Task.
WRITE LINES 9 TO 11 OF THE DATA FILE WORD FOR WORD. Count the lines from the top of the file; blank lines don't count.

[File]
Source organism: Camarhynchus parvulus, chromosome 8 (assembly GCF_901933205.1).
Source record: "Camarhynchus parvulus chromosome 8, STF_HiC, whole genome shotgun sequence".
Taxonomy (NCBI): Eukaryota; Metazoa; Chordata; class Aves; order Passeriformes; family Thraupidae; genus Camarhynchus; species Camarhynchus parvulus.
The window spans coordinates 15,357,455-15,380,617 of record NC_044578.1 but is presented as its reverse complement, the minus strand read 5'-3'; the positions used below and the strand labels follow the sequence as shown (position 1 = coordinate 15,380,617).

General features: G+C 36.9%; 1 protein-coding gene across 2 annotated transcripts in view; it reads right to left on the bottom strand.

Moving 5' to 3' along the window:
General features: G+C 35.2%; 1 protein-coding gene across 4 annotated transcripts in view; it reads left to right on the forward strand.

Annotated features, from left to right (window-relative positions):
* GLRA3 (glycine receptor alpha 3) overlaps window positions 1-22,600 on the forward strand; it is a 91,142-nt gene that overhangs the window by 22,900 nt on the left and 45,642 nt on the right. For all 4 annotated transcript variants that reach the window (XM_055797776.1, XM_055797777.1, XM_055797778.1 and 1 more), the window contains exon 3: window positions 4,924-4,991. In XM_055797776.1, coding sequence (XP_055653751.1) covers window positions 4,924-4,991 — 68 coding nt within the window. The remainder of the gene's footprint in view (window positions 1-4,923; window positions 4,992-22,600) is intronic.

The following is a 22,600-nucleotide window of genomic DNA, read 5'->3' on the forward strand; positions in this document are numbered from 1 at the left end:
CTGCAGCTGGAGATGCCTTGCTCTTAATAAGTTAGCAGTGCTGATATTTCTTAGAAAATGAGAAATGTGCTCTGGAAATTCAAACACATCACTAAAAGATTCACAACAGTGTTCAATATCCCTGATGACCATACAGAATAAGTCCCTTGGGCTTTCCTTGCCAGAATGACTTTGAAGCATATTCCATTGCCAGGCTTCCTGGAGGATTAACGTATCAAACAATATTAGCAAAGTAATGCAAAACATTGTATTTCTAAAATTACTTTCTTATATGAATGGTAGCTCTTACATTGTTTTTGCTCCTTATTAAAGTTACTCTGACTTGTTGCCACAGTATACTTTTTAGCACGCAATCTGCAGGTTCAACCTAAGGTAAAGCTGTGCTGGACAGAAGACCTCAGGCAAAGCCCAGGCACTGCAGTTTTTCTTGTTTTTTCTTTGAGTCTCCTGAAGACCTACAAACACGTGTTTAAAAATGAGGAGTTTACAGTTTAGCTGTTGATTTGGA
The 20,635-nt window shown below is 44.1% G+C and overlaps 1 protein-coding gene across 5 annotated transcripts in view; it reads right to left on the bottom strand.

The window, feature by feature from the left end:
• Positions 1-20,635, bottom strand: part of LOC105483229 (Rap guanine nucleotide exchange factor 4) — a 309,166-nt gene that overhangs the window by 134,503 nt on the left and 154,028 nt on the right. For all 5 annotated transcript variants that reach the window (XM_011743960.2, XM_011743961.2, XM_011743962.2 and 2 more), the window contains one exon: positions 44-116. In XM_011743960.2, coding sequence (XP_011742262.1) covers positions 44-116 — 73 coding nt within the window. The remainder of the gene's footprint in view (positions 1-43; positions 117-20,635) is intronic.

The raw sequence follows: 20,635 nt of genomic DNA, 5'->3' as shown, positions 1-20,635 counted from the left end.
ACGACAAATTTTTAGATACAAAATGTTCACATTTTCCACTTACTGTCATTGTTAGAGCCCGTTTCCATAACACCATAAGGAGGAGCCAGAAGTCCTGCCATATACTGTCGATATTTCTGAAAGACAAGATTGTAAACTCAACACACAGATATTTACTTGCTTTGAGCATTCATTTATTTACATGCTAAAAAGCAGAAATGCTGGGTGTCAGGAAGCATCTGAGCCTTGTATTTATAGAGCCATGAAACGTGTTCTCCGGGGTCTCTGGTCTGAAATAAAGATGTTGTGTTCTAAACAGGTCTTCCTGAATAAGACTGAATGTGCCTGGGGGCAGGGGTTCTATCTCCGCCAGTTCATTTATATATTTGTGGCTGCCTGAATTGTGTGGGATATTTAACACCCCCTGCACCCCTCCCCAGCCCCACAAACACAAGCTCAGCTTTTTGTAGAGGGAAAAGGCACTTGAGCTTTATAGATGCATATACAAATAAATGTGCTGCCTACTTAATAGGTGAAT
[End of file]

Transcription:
* GLRA3 (glycine receptor alpha 3) overlaps window positions 1-22,600 on the forward strand; it is a 91,142-nt gene that overhangs the window by 22,900 nt on the left and 45,642 nt on the right. For all 4 annotated transcript variants that reach the window (XM_055797776.1, XM_055797777.1, XM_055797778.1 and 1 more), the window contains exon 3: window positions 4,924-4,991. In XM_055797776.1, coding sequence (XP_055653751.1) covers window positions 4,924-4,991 — 68 coding nt within the window. The remainder of the gene's footprint in view (window positions 1-4,923; window positions 4,992-22,600) is intronic.

The following is a 22,600-nucleotide window of genomic DNA, read 5'->3' on the forward strand; positions in this document are numbered from 1 at the left end:
CTGCAGCTGGAGATGCCTTGCTCTTAATAAGTTAGCAGTGCTGATATTTCTTAGAAAATGAGAAATGTGCTCTGGAAATTCAAACACATCACTAAAAGATTCACAACAGTGTTCAATATCCCTGATGACCATACAGAATAAGTCCCTTGGGCTTTCCTTGCCAGAATGACTTTGAAGCATATTCCATTGCCAGGCTTCCTGGAGGATTAACGTATCAAACAATATTAGCAAAGTAATGCAAAACATTGTATTTCTAAAATTACTTTCTTATATGAATGGTAGCTCTTACATTGTTTTTGCTCCTTATTAAAGTTACTCTGACTTGTTGCCACAGTATACTTTTTAGCACGCAATCTGCAGGTTCAACCTAAGGTAAAGCTGTGCTGGACAGAAGACCTCAGGCAAAGCCCAGGCACTGCAGTTTTTCTTGTTTTTTCTTTGAGTCTCCTGAAGACCTACAAACACGTGTTTAAAAATGAGGAGTTTACAGTTTAGCTGTTGATTTGGA